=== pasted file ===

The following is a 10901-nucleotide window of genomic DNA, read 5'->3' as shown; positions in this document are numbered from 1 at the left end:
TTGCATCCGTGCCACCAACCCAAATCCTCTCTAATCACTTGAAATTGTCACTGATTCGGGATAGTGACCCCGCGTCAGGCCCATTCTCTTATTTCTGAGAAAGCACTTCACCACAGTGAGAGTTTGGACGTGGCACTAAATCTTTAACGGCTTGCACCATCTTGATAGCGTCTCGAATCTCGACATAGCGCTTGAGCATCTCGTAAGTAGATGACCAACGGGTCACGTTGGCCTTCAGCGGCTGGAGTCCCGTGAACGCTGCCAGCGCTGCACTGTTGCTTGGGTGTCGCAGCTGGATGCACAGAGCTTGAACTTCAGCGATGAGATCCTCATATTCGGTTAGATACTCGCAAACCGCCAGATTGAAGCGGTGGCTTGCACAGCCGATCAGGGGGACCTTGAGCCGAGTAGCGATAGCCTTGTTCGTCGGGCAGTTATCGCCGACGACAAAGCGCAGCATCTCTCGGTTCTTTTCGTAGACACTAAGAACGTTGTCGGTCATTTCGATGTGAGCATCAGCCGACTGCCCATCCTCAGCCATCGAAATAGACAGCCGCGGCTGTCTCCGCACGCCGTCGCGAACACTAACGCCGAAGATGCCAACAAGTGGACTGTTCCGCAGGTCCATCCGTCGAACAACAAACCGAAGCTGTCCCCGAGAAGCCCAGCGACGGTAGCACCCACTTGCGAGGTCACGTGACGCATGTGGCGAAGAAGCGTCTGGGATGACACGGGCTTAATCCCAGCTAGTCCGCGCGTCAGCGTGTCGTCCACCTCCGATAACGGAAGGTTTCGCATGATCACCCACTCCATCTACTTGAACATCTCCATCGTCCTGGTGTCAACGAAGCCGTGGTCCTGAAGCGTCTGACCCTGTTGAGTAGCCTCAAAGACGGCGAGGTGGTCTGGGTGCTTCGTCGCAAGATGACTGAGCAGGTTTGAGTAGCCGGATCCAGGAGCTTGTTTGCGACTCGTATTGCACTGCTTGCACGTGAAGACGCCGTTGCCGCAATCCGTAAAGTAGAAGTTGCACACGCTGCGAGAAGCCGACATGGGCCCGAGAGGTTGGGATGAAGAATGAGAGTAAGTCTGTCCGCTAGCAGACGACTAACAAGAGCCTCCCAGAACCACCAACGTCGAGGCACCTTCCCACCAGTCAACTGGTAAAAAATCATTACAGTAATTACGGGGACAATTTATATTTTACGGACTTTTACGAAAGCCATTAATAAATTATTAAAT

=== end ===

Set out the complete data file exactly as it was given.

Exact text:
The following is a 10901-nucleotide window of genomic DNA, read 5'->3' as shown; positions in this document are numbered from 1 at the left end:
TTGCATCCGTGCCACCAACCCAAATCCTCTCTAATCACTTGAAATTGTCACTGATTCGGGATAGTGACCCCGCGTCAGGCCCATTCTCTTATTTCTGAGAAAGCACTTCACCACAGTGAGAGTTTGGACGTGGCACTAAATCTTTAACGGCTTGCACCATCTTGATAGCGTCTCGAATCTCGACATAGCGCTTGAGCATCTCGTAAGTAGATGACCAACGGGTCACGTTGGCCTTCAGCGGCTGGAGTCCCGTGAACGCTGCCAGCGCTGCACTGTTGCTTGGGTGTCGCAGCTGGATGCACAGAGCTTGAACTTCAGCGATGAGATCCTCATATTCGGTTAGATACTCGCAAACCGCCAGATTGAAGCGGTGGCTTGCACAGCCGATCAGGGGGACCTTGAGCCGAGTAGCGATAGCCTTGTTCGTCGGGCAGTTATCGCCGACGACAAAGCGCAGCATCTCTCGGTTCTTTTCGTAGACACTAAGAACGTTGTCGGTCATTTCGATGTGAGCATCAGCCGACTGCCCATCCTCAGCCATCGAAATAGACAGCCGCGGCTGTCTCCGCACGCCGTCGCGAACACTAACGCCGAAGATGCCAACAAGTGGACTGTTCCGCAGGTCCATCCGTCGAACAACAAACCGAAGCTGTCCCCGAGAAGCCCAGCGACGGTAGCACCCACTTGCGAGGTCACGTGACGCATGTGGCGAAGAAGCGTCTGGGATGACACGGGCTTAATCCCAGCTAGTCCGCGCGTCAGCGTGTCGTCCACCTCCGATAACGGAAGGTTTCGCATGATCACCCACTCCATCTACTTGAACATCTCCATCGTCCTGGTGTCAACGAAGCCGTGGTCCTGAAGCGTCTGACCCTGTTGAGTAGCCTCAAAGACGGCGAGGTGGTCTGGGTGCTTCGTCGCAAGATGACTGAGCAGGTTTGAGTAGCCGGATCCAGGAGCTTGTTTGCGACTCGTATTGCACTGCTTGCACGTGAAGACGCCGTTGCCGCAATCCGTAAAGTAGAAGTTGCACACGCTGCGAGAAGCCGACATGGGCCCGAGAGGTTGGGATGAAGAATGAGAGTAAGTCTGTCCGCTAGCAGACGACTAACAAGAGCCTCCCAGAACCACCAACGTCGAGGCACCTTCCCACCAGTCAACTGGTAAAAAATCATTACAGTAATTACGGGGACAATTTATATTTTACGGACTTTTACGAAAGCCATTAATAAATTATTAAAT